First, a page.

Tesla saw its share price fall 6% in afterhours trading yesterday despite the fact that the electric vehicles brand delivered record shipment numbers over Q3. Investors were disappointed that the final figure of Tesla cars delivered to customers over the three-month period was, in the end, only 97,000. 99,000 had been forecast and co-founder and CEO Elon Musk again shot himself in the foot by having announced just a week ago that Tesla “had a shot” at hitting six figures for the first time. That added to the sense of anti-climax when the final record figures fell 2000 short of expectations and another 1000 plus short of the hope Musk had unwisely stoked.
Yesterday’s drop in the Tesla share price reversed sharp gains that had been recorded after Musk made that typically overly optimistic statement. However, there are signs that Tesla is moving in a positive direction following a sticky patch during which production and shipping targets regularly fell behind schedule and below targets. The new record shipments level set in Q3 follows on from a strong second quarter that saw shipments of 95,356 vehicles beat forecasts for 91,000.
The company does have to keep that progress up, however, if it is to defy the critics to finally start turning annual profits. Tesla’s valuations is significantly higher than those of either General Motors or Ford – the traditional giants of the U.S. auto manufacturing industry. That’s despite the fact that the turnovers and profits of both companies outstrip those of Tesla by many multiples. Tesla’s huge P/E multiple has always been founded on the company’s future potential, polished to a gleaming promise of domination of the EV market by Elon Musk.
Tesla has become the leading ‘brand’ in the EV market over the past decade but the problem is that market is still relatively small. The big worry is if Tesla’s position will be strong enough to hold off competitors by the time its market becomes a genuinely significant one and starts to rival that for traditional vehicles with internal combustion engines.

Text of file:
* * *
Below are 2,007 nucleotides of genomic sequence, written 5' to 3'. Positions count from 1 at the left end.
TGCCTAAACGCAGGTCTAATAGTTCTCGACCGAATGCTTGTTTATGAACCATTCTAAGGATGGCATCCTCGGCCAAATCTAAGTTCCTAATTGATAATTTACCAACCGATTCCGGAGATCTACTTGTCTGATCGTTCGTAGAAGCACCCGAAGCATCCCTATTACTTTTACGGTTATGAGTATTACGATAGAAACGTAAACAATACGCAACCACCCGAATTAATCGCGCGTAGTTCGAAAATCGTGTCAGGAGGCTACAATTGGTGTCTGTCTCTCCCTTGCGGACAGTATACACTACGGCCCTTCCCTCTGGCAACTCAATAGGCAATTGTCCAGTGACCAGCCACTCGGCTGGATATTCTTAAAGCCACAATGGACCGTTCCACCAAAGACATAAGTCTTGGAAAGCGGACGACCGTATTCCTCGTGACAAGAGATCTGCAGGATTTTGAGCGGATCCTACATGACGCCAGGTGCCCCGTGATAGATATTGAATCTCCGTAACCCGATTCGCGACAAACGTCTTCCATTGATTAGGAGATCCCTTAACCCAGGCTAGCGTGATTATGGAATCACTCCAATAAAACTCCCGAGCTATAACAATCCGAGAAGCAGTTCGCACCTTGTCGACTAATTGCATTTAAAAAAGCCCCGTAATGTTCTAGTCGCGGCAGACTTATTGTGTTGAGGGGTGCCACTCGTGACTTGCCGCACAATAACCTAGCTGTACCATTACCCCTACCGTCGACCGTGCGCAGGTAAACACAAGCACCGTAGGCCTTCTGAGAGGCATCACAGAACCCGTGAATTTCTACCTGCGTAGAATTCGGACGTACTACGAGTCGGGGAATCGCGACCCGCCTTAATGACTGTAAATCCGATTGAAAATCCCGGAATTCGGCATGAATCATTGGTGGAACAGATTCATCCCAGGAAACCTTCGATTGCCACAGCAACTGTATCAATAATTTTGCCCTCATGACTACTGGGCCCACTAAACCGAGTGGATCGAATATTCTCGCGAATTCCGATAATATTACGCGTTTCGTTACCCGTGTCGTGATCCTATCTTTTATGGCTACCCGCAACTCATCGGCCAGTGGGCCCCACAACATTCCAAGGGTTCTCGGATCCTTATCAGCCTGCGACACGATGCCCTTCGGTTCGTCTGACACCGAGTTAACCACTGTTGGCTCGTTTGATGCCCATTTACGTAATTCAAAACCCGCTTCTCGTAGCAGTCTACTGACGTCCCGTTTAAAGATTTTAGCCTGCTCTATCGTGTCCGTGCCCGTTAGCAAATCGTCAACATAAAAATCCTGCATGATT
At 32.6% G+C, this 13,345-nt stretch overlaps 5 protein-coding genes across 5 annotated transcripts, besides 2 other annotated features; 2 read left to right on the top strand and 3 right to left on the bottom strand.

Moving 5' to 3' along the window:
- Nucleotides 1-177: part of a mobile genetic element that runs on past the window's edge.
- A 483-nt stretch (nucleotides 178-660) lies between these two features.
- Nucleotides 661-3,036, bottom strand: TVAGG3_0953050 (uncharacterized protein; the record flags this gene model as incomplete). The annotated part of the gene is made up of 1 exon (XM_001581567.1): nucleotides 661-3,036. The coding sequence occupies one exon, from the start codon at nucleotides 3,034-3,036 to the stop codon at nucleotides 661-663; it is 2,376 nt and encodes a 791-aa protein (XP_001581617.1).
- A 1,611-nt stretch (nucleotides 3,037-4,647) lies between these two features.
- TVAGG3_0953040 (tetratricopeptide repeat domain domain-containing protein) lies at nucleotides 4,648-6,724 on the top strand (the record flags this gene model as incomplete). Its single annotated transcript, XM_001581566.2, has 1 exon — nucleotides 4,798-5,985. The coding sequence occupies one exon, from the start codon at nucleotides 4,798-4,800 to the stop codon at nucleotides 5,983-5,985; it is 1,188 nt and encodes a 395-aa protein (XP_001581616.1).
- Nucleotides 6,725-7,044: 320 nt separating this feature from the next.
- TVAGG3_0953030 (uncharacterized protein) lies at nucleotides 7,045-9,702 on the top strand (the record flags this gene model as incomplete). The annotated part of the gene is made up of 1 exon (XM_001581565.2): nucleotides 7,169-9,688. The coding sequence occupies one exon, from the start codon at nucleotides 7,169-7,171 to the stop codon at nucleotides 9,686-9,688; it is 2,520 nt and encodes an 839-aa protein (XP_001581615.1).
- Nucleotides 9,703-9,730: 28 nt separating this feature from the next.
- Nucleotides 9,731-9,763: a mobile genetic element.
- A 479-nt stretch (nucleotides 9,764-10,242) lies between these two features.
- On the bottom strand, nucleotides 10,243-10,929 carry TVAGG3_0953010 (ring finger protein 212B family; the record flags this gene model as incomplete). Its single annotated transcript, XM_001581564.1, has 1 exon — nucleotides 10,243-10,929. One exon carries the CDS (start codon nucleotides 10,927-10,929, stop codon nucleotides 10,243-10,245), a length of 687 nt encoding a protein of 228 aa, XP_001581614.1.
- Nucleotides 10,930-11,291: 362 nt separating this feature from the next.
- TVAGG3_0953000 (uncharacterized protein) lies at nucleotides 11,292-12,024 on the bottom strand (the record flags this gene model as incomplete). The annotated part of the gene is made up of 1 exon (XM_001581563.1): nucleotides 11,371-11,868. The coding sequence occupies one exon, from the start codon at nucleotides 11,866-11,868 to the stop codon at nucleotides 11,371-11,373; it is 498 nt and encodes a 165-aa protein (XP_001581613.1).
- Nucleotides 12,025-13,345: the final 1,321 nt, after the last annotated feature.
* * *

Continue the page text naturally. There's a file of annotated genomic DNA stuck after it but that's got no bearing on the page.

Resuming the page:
And new competitors to Tesla’s models will now start to arrive thick and fast. A wave of new EV models developed by major automakers will start to make shore from next year. Many will be cheaper than Teslas, often offer similar performance, and range from inexpensive compact vehicles, to seven-passenger people-carriers and a pickup truck. And these mass-market offerings will be accompanied by pricier, sexier entrants from Europe’s most prestigious automakers, with histories (unlike Tesla) of delivering on time.
Cheaper models include a pared-down Mini Cooper and the eagerly awaited 2020 FordBronco Scout, which will both sell for under $30,000. Volvo’s Polestar was especially designed to compete for the Model 3 market, which comprises the rump of Tesla sales – 79,600 of Q3’s 96,000 vehicles delivered.
At the high end of the market, competing with Tesla’s more expensive Model S and X cars, competition will come from Mercedes’s new EV minivan. Porsche will release an EV SUV alongside its Turbo Taycan sports car and even Aston Martin will enter the EV space with a luxury $200,000-plus model.